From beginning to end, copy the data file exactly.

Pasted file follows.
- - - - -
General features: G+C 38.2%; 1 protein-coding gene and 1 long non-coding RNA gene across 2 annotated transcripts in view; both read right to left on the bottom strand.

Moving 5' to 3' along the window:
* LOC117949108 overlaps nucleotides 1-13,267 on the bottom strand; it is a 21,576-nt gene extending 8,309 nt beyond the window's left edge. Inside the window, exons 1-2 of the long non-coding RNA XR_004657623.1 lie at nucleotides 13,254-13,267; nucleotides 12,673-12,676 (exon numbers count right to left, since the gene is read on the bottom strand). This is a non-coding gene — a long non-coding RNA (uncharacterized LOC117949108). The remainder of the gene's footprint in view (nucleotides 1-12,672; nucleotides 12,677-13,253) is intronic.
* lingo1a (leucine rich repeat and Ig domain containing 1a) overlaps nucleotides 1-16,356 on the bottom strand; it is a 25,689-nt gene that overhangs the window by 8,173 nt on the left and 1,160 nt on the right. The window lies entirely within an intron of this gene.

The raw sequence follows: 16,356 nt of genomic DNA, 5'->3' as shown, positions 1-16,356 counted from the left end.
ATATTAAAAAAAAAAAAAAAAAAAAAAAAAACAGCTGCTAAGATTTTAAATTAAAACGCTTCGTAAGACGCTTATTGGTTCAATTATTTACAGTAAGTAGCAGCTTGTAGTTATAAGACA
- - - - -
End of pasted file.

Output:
General features: G+C 38.2%; 1 protein-coding gene and 1 long non-coding RNA gene across 2 annotated transcripts in view; both read right to left on the bottom strand.

Moving 5' to 3' along the window:
* LOC117949108 overlaps nucleotides 1-13,267 on the bottom strand; it is a 21,576-nt gene extending 8,309 nt beyond the window's left edge. Inside the window, exons 1-2 of the long non-coding RNA XR_004657623.1 lie at nucleotides 13,254-13,267; nucleotides 12,673-12,676 (exon numbers count right to left, since the gene is read on the bottom strand). This is a non-coding gene — a long non-coding RNA (uncharacterized LOC117949108). The remainder of the gene's footprint in view (nucleotides 1-12,672; nucleotides 12,677-13,253) is intronic.
* lingo1a (leucine rich repeat and Ig domain containing 1a) overlaps nucleotides 1-16,356 on the bottom strand; it is a 25,689-nt gene that overhangs the window by 8,173 nt on the left and 1,160 nt on the right. The window lies entirely within an intron of this gene.

The raw sequence follows: 16,356 nt of genomic DNA, 5'->3' as shown, positions 1-16,356 counted from the left end.
ATATTAAAAAAAAAAAAAAAAAAAAAAAAAACAGCTGCTAAGATTTTAAATTAAAACGCTTCGTAAGACGCTTATTGGTTCAATTATTTACAGTAAGTAGCAGCTTGTAGTTATAAGACA